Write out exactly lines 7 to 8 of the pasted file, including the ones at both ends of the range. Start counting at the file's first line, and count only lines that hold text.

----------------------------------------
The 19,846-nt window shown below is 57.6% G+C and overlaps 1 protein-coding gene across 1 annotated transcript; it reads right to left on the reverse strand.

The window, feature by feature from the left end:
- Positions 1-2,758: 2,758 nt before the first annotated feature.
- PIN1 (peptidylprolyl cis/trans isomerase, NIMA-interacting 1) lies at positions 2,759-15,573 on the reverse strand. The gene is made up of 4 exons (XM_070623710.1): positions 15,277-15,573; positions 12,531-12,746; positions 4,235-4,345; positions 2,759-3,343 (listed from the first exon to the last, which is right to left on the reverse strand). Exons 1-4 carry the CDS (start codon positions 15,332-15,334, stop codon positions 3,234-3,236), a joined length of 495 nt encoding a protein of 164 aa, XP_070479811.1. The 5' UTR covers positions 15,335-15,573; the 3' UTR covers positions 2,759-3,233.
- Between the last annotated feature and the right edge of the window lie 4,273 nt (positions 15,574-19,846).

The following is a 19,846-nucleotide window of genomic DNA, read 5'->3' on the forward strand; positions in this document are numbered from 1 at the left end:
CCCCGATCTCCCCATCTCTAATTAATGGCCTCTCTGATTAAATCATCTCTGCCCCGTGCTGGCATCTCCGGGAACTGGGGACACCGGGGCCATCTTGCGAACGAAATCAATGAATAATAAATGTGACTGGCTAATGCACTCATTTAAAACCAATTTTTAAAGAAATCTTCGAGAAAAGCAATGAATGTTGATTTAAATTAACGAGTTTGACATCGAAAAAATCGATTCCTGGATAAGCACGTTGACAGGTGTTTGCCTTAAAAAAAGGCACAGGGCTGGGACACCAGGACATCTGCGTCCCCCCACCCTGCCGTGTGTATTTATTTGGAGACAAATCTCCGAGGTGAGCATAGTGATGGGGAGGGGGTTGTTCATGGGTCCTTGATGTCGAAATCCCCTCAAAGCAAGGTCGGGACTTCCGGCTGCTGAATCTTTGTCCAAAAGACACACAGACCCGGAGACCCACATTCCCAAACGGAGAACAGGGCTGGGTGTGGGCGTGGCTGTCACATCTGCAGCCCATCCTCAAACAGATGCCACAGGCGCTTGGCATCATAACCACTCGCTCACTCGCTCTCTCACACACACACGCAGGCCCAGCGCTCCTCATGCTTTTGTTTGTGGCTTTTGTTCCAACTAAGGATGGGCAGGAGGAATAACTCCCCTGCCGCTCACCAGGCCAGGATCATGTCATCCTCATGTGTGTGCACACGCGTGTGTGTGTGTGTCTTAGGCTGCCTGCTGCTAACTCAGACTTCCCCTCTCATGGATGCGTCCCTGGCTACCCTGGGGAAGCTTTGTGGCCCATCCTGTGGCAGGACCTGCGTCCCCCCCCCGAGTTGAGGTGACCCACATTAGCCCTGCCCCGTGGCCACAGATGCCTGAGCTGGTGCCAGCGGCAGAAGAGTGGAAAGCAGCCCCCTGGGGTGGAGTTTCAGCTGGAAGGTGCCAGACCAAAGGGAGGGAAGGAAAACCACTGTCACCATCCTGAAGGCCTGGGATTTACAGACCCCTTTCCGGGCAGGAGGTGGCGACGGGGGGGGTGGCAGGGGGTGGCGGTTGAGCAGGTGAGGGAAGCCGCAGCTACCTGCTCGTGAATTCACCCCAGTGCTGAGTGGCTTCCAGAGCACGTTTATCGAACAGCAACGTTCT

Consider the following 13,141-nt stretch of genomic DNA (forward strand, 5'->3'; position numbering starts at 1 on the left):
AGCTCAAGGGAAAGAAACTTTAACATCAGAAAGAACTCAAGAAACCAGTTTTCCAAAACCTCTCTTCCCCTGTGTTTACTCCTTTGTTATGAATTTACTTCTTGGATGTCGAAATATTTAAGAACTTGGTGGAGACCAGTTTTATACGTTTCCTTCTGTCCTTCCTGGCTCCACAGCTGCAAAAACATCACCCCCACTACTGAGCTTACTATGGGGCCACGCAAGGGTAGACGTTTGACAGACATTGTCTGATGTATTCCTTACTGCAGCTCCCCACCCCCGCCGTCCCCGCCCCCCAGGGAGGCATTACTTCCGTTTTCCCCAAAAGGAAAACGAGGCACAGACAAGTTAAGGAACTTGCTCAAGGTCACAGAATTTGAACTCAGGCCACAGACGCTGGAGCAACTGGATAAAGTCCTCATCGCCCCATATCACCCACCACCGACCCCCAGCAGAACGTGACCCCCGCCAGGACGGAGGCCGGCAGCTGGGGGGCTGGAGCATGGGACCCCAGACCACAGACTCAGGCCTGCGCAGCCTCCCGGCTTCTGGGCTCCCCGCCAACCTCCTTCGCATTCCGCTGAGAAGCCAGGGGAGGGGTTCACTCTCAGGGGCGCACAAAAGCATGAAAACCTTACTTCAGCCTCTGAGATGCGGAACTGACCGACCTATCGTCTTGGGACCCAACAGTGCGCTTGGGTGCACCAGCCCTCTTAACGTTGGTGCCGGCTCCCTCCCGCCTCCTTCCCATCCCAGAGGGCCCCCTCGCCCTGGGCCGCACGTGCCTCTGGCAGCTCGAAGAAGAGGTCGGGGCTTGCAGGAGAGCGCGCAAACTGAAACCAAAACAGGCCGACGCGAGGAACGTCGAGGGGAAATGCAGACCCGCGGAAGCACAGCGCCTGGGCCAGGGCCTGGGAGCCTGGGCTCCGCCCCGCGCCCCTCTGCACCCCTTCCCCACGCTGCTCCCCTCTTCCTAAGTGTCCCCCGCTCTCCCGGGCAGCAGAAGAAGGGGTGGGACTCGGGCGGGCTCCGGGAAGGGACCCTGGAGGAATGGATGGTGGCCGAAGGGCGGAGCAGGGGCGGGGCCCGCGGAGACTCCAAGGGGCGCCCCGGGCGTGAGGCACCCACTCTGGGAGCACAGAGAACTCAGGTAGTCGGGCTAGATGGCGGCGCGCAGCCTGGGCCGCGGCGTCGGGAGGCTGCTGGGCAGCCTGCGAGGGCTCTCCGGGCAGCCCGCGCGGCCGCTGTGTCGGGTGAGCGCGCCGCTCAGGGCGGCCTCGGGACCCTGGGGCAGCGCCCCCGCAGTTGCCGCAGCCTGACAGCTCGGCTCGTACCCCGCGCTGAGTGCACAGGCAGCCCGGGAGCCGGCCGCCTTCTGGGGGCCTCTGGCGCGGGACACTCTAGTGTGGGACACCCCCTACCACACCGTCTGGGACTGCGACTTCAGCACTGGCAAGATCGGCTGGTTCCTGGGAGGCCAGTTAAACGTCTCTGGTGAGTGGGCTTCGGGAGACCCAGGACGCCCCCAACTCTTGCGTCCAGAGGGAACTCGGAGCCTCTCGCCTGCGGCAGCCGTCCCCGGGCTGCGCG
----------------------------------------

CCCCGATCTCCCCATCTCTAATTAATGGCCTCTCTGATTAAATCATCTCTGCCCCGTGCTGGCATCTCCGGGAACTGGGGACACCGGGGCCATCTTGCGAACGAAATCAATGAATAATAAATGTGACTGGCTAATGCACTCATTTAAAACCAATTTTTAAAGAAATCTTCGAGAAAAGCAATGAATGTTGATTTAAATTAACGAGTTTGACATCGAAAAAATCGATTCCTGGATAAGCACGTTGACAGGTGTTTGCCTTAAAAAAAGGCACAGGGCTGGGACACCAGGACATCTGCGTCCCCCCACCCTGCCGTGTGTATTTATTTGGAGACAAATCTCCGAGGTGAGCATAGTGATGGGGAGGGGGTTGTTCATGGGTCCTTGATGTCGAAATCCCCTCAAAGCAAGGTCGGGACTTCCGGCTGCTGAATCTTTGTCCAAAAGACACACAGACCCGGAGACCCACATTCCCAAACGGAGAACAGGGCTGGGTGTGGGCGTGGCTGTCACATCTGCAGCCCATCCTCAAACAGATGCCACAGGCGCTTGGCATCATAACCACTCGCTCACTCGCTCTCTCACACACACACGCAGGCCCAGCGCTCCTCATGCTTTTGTTTGTGGCTTTTGTTCCAACTAAGGATGGGCAGGAGGAATAACTCCCCTGCCGCTCACCAGGCCAGGATCATGTCATCCTCATGTGTGTGCACACGCGTGTGTGTGTGTGTCTTAGGCTGCCTGCTGCTAACTCAGACTTCCCCTCTCATGGATGCGTCCCTGGCTACCCTGGGGAAGCTTTGTGGCCCATCCTGTGGCAGGACCTGCGTCCCCCCCCCGAGTTGAGGTGACCCACATTAGCCCTGCCCCGTGGCCACAGATGCCTGAGCTGGTGCCAGCGGCAGAAGAGTGGAAAGCAGCCCCCTGGGGTGGAGTTTCAGCTGGAAGGTGCCAGACCAAAGGGAGGGAAGGAAAACCACTGTCACCATCCTGAAGGCCTGGGATTTACAGACCCCTTTCCGGGCAGGAGGTGGCGACGGGGGGGGTGGCAGGGGGTGGCGGTTGAGCAGGTGAGGGAAGCCGCAGCTACCTGCTCGTGAATTCACCCCAGTGCTGAGTGGCTTCCAGAGCACGTTTATCGAACAGCAACGTTCT

Consider the following 13,141-nt stretch of genomic DNA (forward strand, 5'->3'; position numbering starts at 1 on the left):